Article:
Our DC Universe Classics reviews keep on trucking with today’s look at OMAC! At IAT, we feel obscurity is in the eye of the beholder and if you’re us, lifelong DC fans, the line hasn’t gotten anywhere near obscurity yet. But if you’re not familiar with OMAC, fear not, we’ll cover his history along with his review.
We may joke about relative obscurity, but, truthfully, OMAC could be a candidate for one of the most obscure choices yet. He was created in 1974 by Jack Kirby in the closing months of his third stint with DC Comics. Kirby’s Demon and Fourth World titles had ended and the push was for him to create another future concept similar to Kamandi – enter OMAC, the One Man Army Corps.
OMAC was originally Buddy Blank, a random guy working a dead-end job in a corporate-dominated, future society. He’s chosen, without consent, as the candidate for the OMAC Project. This involves a sentient satellite, Brother Eye, raining energy down upon Buddy and transforming him into a soldier for the Global Peace Agency. Basically, he’s a futuristic Captain America – superstrong & invulnerable, but with a sweet mohawk instead of a shield. Oh, and throw in some crazy villains, bizarre plots, and plenty of things to make you go “hmmm”. These were Kirby stories after all.
The series only lasted eight issues and, along with 10 backup features, that comprises the bulk of OMAC’s appearances. But, like many of Kirby’s creations, the notoriety of the character and the strange plots they encountered far outweighs their number of appearances. Even though this version of OMAC is not from the main DC Universe continuity, the line simply wouldn’t be complete without him.
OMAC is created with the typical DC Classics formula. He is almost entirely the standard buck (and has standard articulation because of it), but features new ribbed boots and gloves, a belt, a collar, and his trademark head complete with giant mohawk. Now, the buck system doesn’t work every time, but it’s perfect for OMAC. Some fans might’ve preferred a slightly raised symbol, but I think he looks great as is. Unfortunately, even though the buck system worked as planned, OMAC isn’t without problems.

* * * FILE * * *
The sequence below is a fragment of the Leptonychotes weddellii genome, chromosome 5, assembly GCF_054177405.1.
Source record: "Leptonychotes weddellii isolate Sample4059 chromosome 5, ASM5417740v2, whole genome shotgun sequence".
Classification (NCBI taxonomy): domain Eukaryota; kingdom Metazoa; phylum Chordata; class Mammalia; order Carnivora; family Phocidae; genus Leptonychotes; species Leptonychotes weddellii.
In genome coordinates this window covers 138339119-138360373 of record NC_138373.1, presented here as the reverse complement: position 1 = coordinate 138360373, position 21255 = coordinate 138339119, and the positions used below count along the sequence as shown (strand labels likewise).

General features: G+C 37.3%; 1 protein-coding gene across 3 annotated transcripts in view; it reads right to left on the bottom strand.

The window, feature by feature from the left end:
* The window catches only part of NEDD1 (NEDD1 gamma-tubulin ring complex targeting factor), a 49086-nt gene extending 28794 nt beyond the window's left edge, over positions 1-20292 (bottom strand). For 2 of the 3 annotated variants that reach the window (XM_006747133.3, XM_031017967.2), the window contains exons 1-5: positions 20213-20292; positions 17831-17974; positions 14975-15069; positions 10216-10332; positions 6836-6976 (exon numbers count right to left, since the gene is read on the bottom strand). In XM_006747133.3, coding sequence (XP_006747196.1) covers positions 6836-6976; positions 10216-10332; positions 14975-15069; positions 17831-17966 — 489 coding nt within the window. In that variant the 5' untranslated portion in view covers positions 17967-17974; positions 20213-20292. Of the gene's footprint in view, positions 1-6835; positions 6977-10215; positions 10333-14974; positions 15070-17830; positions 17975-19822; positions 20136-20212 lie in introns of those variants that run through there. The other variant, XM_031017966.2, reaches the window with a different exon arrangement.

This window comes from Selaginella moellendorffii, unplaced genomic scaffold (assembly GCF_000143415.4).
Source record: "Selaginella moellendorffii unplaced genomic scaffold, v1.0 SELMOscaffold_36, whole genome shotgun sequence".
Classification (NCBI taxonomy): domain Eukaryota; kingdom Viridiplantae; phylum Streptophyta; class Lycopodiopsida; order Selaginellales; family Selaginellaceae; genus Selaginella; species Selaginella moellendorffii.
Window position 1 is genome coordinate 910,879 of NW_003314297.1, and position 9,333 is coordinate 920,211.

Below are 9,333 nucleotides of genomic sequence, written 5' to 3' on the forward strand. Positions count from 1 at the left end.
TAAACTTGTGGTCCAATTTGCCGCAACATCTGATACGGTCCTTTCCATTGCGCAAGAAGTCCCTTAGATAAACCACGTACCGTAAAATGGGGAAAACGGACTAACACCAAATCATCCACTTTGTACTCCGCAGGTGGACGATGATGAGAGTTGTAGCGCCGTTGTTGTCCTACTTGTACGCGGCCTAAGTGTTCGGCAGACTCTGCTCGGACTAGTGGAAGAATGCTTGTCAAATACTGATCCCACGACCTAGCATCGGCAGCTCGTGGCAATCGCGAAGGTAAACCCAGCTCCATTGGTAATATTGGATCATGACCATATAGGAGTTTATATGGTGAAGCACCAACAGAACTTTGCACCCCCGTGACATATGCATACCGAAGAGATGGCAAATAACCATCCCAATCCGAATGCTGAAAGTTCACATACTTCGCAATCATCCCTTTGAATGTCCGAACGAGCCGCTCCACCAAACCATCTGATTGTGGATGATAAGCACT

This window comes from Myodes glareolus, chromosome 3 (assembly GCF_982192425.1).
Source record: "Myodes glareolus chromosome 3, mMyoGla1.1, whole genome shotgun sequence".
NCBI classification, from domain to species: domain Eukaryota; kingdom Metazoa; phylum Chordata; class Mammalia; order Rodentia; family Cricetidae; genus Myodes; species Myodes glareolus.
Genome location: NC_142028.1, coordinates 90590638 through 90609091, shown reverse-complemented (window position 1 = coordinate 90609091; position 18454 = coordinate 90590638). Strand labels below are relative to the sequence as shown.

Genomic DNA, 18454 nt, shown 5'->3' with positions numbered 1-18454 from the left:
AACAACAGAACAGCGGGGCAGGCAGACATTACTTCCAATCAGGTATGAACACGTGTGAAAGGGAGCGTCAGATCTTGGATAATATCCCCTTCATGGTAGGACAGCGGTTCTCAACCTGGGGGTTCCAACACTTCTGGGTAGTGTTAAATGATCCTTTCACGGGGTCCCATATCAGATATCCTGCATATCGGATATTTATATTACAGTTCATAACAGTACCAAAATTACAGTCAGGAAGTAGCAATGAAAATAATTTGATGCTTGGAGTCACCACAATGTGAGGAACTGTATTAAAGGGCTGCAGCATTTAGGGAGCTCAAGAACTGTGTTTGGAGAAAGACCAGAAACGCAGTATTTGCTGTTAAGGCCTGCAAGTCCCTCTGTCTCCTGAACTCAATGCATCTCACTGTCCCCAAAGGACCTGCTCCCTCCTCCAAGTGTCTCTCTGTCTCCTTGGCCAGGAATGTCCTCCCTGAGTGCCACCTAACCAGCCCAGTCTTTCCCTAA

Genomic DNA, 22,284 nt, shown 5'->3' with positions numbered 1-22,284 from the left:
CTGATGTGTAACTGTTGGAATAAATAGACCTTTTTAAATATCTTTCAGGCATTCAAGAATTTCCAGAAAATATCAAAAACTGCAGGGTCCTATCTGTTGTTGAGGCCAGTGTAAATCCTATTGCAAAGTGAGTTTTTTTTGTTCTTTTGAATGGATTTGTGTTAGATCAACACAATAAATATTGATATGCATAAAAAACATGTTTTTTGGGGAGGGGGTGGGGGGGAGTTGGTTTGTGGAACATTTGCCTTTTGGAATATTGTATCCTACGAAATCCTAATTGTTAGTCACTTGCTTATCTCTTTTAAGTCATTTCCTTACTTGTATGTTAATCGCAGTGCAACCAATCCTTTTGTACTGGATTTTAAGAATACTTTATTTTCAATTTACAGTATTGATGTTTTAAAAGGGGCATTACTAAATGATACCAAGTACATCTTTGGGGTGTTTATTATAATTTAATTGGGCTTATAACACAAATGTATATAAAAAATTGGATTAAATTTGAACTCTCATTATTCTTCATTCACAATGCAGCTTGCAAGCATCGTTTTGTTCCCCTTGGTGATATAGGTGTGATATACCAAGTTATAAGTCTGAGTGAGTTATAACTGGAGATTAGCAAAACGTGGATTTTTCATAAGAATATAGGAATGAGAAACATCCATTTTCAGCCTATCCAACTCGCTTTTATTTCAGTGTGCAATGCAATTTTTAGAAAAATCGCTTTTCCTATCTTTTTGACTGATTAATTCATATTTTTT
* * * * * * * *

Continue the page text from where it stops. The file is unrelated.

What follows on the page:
The body from the neck down is perfect. The head is perfect too (I like his stern expression), but they’re not exactly perfect together. OMAC has a big noggin’ when Kirby draws him and the figure almost gets away with having a big head too. Plenty of toys over the years have featured slightly exaggerated heads (or, like DC Classics, sometimes feature slightly undersized heads), but when you put OMAC with the other figures, that massive cranium really stands out. Here he is with Flash & Aquaman. I’ve set them against our height backdrop, but look at the overall mass too. He can almost look right sitting by himself, but on the shelf he looks a little off.
OMAC’s another one of those great figures were most things are molded the correct color to avoid issues. To get the bad out of the way first, his eyes drive me nuts. It’s not just that his right eye is smaller than his left eye (check out the QC spotlight pic below), but that he’s permanently looking up and to the left. It’s kinda funny – if you put OMAC to your left, he’s always looking up at you and seems a bit pissed. Best to keep him to your right at all times.
The rest of him is pretty sharp- the pearlized yellow is great, in particular. I could be wrong, but I don’t think we’ve seen this color/shade in the line before (Mattel usually opting for gold instead). I think it looks great here and I’m curious what other figures it could’ve helped had it been implemented earlier. The orange/red on the legs is entirely painted, but look pretty well matched despite the paint having to cover blue on the thighs and yellow on the calves. There are some uneven lines on both ends, but nothing to fret over. The tampo is exceptionally nice and clean.
Sometimes simple is best and that’s what we have with OMAC. He’s a sharp figure with the right mix of old and new pieces and he’s going to be a standout on my shelves. The only problems I really have him with his is the eyes, the somewhat oversized head (I’ll have to be sure to stand him next to Guy Gardner) and the lack of a “Kirby hand”. You know the one – outstretched and reaching towards you as only Kirby could draw? Maybe I’m just sick of two-fisted figures, but I think it might’ve been cool to see something a little different here.
Still, OMAC is a great figure and it’s always nice to get some Kirbyness in the line. I’m excited for DCUC14 to finally hit store shelves so I can get more Kirby goodness in the form of OMAC’s grandson* Kamandi on my shelves too.
*-Don’t worry, we’ll cover that in Kamandi’s review…
For more DCUC reviews, check out our DC Classics Collector’s Guide.